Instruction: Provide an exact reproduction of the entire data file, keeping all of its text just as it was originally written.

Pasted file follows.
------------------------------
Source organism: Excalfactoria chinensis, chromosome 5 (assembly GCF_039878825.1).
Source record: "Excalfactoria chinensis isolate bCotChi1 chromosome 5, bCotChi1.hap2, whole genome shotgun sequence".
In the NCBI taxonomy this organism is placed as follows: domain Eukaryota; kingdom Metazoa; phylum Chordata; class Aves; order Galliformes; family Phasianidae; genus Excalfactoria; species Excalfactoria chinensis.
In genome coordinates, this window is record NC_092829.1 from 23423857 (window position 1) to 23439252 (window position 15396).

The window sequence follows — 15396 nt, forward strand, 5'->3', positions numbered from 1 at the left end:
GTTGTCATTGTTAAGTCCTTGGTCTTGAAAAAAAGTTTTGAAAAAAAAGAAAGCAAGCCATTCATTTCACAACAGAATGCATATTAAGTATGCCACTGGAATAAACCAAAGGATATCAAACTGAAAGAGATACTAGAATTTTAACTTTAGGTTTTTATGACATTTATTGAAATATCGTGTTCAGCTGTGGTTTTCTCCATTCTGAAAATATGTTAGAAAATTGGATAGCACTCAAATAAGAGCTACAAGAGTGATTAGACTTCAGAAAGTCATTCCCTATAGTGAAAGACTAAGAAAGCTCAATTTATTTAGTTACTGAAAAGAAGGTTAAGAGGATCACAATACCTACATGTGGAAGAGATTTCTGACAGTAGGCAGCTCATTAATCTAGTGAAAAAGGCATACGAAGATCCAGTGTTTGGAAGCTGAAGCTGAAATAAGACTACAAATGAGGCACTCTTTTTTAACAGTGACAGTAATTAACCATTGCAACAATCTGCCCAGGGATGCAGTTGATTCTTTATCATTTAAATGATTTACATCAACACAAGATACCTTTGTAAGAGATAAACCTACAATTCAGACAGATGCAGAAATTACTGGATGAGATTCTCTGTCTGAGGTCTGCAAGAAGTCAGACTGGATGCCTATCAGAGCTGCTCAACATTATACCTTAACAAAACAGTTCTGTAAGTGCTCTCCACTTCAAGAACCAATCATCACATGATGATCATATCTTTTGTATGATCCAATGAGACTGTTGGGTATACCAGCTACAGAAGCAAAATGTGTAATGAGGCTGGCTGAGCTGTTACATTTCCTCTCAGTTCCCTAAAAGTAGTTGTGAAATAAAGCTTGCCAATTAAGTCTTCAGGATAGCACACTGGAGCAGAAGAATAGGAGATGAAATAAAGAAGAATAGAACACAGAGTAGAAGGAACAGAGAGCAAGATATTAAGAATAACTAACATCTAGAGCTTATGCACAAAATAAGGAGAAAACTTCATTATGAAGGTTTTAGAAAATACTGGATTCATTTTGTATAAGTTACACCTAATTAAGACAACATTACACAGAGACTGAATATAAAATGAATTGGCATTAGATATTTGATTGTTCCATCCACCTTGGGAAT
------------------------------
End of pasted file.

Source organism: Excalfactoria chinensis, chromosome 5 (assembly GCF_039878825.1).
Source record: "Excalfactoria chinensis isolate bCotChi1 chromosome 5, bCotChi1.hap2, whole genome shotgun sequence".
In the NCBI taxonomy this organism is placed as follows: domain Eukaryota; kingdom Metazoa; phylum Chordata; class Aves; order Galliformes; family Phasianidae; genus Excalfactoria; species Excalfactoria chinensis.
In genome coordinates, this window is record NC_092829.1 from 23423857 (window position 1) to 23439252 (window position 15396).

The window sequence follows — 15396 nt, forward strand, 5'->3', positions numbered from 1 at the left end:
GTTGTCATTGTTAAGTCCTTGGTCTTGAAAAAAAGTTTTGAAAAAAAAGAAAGCAAGCCATTCATTTCACAACAGAATGCATATTAAGTATGCCACTGGAATAAACCAAAGGATATCAAACTGAAAGAGATACTAGAATTTTAACTTTAGGTTTTTATGACATTTATTGAAATATCGTGTTCAGCTGTGGTTTTCTCCATTCTGAAAATATGTTAGAAAATTGGATAGCACTCAAATAAGAGCTACAAGAGTGATTAGACTTCAGAAAGTCATTCCCTATAGTGAAAGACTAAGAAAGCTCAATTTATTTAGTTACTGAAAAGAAGGTTAAGAGGATCACAATACCTACATGTGGAAGAGATTTCTGACAGTAGGCAGCTCATTAATCTAGTGAAAAAGGCATACGAAGATCCAGTGTTTGGAAGCTGAAGCTGAAATAAGACTACAAATGAGGCACTCTTTTTTAACAGTGACAGTAATTAACCATTGCAACAATCTGCCCAGGGATGCAGTTGATTCTTTATCATTTAAATGATTTACATCAACACAAGATACCTTTGTAAGAGATAAACCTACAATTCAGACAGATGCAGAAATTACTGGATGAGATTCTCTGTCTGAGGTCTGCAAGAAGTCAGACTGGATGCCTATCAGAGCTGCTCAACATTATACCTTAACAAAACAGTTCTGTAAGTGCTCTCCACTTCAAGAACCAATCATCACATGATGATCATATCTTTTGTATGATCCAATGAGACTGTTGGGTATACCAGCTACAGAAGCAAAATGTGTAATGAGGCTGGCTGAGCTGTTACATTTCCTCTCAGTTCCCTAAAAGTAGTTGTGAAATAAAGCTTGCCAATTAAGTCTTCAGGATAGCACACTGGAGCAGAAGAATAGGAGATGAAATAAAGAAGAATAGAACACAGAGTAGAAGGAACAGAGAGCAAGATATTAAGAATAACTAACATCTAGAGCTTATGCACAAAATAAGGAGAAAACTTCATTATGAAGGTTTTAGAAAATACTGGATTCATTTTGTATAAGTTACACCTAATTAAGACAACATTACACAGAGACTGAATATAAAATGAATTGGCATTAGATATTTGATTGTTCCATCCACCTTGGGAAT